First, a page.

Monday, 31 December 2007

The impact of benefits on business performance

To finish 2007, I wanted to refer to a couple of articles published by Employee Benefits magazine that include some of my comments.

First of all, December’s report on how benefits impact business performance provided for Financial Directors:

"In today's knowledge-based, service economy, a substantial proportion of an organisation's value is held in its employees. Customer service levels, sales ability and intellectual assets tend to be worth more to the bottom line than the physical, non-human assets of many companies.

Increasingly, therefore, business leaders are recognising the correlation between employee attitudes and total shareholder return. David Ulrich, professor of business at the University of Michigan and HR guru says organisations which have seen an average 10% increase in positive employee attitudes, experience an average 4% increase in customer sales, leading to an average 2% increase in investor returns. "It's a clichÈ, but in a knowledge economy, employees are an organisation's greatest
asset," says Ulrich.

As Jon Ingham, director at human capital consultancy Strategic Dynamics, points out: "Many organisations are starting to understand that ongoing competitive advantage will depend increasingly on the quality and engagement of their people compared with competitors. So investing in human capital is partly about ensuring that the people in the organisation are fully equipped to deliver short-term business success, but secondly, it's also about having the capability to take the organisation forward and ensure that there is a basis for sustainable competition too."

In the UK, vanguard organisations such as the Royal Bank of Scotland, Nationwide and Standard Chartered have been able to apply scientific approaches to quantify the value of human capital investment on improved business performance. They have the advantage of holding data that they collect for the Financial Services Authority, as well as having many branches or call centres all doing pretty much the same thing, so they can scientifically test one operation against another, apply the data they hold and look for statistically valid correlations.

Ingham warns that in most organisations the costs of gathering that level of data is punitive. He recommends a more qualitative, and discursive analysis on understanding the value of human capital in the organisation: "Look at the investments that have gone into human capital, like the spend on employee benefits. [Gather information] across the boardroom or the executive team involving finance and HR and managers of the business about what the organisation is experiencing in terms of engagement; external perception; [being an] employer of choice; staff engagement survey results; and then finally place focus on the business results."

Naturally, a financial director's primary attention tends to be on the harder metrics of cost control and growth, than the seemly intangible, hard-to-measure HR concerns of employee recruitment, retention and engagement. But focusing solely on what can be measured can undermine the potential to improve business performance."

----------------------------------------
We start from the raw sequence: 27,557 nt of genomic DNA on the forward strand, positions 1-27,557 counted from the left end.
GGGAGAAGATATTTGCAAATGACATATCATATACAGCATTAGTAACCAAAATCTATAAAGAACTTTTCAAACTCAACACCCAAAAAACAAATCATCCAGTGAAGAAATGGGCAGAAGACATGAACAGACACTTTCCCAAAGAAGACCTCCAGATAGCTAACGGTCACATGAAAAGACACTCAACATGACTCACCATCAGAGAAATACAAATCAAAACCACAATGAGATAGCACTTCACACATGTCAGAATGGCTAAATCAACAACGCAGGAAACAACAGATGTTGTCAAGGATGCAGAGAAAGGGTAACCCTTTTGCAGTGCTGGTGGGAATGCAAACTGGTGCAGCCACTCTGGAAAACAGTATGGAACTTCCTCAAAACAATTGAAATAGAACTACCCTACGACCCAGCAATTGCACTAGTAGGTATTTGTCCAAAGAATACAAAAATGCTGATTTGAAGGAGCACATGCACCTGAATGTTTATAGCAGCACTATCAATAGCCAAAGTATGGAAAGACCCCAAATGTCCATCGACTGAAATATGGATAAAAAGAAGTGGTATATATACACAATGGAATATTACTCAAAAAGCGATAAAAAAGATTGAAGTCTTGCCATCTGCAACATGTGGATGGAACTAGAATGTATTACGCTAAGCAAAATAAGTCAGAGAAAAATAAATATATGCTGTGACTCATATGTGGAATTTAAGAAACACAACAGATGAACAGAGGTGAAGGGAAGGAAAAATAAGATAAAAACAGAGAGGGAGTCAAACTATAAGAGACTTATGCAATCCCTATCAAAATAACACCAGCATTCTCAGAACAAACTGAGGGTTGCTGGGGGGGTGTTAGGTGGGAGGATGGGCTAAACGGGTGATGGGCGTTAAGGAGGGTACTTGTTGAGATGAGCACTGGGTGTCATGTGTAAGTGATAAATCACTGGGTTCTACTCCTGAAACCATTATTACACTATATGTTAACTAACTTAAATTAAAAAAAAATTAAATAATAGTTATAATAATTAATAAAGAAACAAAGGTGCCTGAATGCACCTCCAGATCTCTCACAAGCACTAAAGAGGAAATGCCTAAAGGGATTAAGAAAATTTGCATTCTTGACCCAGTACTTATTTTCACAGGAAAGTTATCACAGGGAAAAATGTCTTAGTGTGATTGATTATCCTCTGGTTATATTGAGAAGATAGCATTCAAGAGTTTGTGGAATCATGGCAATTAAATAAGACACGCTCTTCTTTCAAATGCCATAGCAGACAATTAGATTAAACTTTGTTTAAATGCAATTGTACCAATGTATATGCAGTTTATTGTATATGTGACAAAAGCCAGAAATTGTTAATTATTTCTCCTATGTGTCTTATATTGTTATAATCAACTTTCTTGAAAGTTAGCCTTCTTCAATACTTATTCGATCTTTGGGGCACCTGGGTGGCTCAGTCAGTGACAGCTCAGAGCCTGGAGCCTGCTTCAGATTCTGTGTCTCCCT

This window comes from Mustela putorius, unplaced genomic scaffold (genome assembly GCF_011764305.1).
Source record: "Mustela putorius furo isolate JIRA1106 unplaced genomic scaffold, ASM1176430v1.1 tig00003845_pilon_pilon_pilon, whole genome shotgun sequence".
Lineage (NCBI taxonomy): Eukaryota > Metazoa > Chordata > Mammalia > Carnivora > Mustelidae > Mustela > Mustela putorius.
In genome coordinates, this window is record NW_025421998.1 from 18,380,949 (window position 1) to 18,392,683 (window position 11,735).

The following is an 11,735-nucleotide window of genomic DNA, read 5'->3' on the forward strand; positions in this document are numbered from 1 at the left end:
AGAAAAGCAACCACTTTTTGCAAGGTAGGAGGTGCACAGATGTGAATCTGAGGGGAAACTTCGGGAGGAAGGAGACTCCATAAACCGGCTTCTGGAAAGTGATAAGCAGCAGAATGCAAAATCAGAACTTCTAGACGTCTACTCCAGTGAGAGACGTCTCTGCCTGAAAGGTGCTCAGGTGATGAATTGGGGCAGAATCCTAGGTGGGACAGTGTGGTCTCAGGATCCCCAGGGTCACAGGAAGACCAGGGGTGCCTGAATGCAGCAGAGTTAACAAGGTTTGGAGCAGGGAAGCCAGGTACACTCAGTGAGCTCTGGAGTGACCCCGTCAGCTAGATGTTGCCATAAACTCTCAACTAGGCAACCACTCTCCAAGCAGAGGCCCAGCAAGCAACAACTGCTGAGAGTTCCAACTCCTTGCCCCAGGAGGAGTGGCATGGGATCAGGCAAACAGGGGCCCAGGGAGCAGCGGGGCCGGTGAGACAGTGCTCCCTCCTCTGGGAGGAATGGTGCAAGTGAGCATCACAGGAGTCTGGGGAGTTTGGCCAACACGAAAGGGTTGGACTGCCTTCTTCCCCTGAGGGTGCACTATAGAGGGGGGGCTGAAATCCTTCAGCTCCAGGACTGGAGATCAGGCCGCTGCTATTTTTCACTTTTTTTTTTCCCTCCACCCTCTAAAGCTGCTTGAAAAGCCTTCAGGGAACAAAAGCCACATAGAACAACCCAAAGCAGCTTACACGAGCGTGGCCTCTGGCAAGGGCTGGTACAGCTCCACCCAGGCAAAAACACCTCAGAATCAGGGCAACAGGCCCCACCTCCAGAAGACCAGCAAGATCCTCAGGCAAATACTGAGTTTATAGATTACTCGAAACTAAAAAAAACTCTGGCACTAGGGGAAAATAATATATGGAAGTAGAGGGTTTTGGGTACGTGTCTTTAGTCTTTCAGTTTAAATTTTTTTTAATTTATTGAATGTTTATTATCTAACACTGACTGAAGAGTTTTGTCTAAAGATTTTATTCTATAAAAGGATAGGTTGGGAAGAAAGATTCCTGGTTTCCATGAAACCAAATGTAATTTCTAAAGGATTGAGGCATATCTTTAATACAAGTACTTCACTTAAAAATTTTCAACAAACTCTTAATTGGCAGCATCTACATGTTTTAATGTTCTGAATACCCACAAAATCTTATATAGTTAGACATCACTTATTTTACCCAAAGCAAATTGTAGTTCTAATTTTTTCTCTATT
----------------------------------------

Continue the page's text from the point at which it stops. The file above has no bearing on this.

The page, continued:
Regular readers of this blog will understand that I’m referring to the HCM value chain here. This provides a much more appropriate form of measurement than others quoted in the report.
For example, calculating a ROI:
“One company that Towers Perrin worked with received £47 back for every £100 invested in pay, and £700 for every £100 invested in leadership."

This is far too simplistic an analysis to provide any useful information to FDs. Calculating a financial return on investment is hard because of all the other factors in an organisation that will also inform the financial results. And it may not be the best measure anyway. ROI may be useful if a benefit is introduced simply on the basis of costs and returns. But in many cases, benefits are used to support the positioning of an organisation, helping it become an employer of choice, or just ensuring that it is offering at least the same level of benefits as its competitors. In these cases, benefits are not being introduced purely for financial reasons, and a financial ROI is not the best measure of their success.

For example, in a 2006 survey, McKinsey found that the main reasons companies offered benefits to employees were: to attract and retain talent (58%), to meet responsibilities to employees (30%), the comply with Union agreements (7%), to support its corporate image (2%), to increase employee productivity (1%) and to secure tax advantages (1%). It is only the last two of the reasons that lend themselves easily to the calculation of ROI.

Reward and benefits managers should also be wary of requests to prove a return on investment. In many cases, if a Chief Executive asks to see a ROI, it is simply because they do not think there is a positive return. In this situation, a manager would do better to spend their time improving the effectiveness and delivery of the benefits, rather than worrying about calculating the return.
Wise organisations make investments in pay, benefits, leadership development and other areas depending upon their people management strategy and what’s required by individuals and the organisation, not by comparing returns between these different potential investments.

1 comment:

  1. This is truly facinating. The only issue for me is that - isn't this all obvious? If so why have we been talking about it for the past 10 years? It's time to get on with this stuff and educate those obsessed with meaningless numbers.

    Happy New Year Jon and thanks for a fantastic blog. Here's to a prosperous and collaborative 2008!


Please add your comment here (email me your comments if you have trouble and I will put them up for you)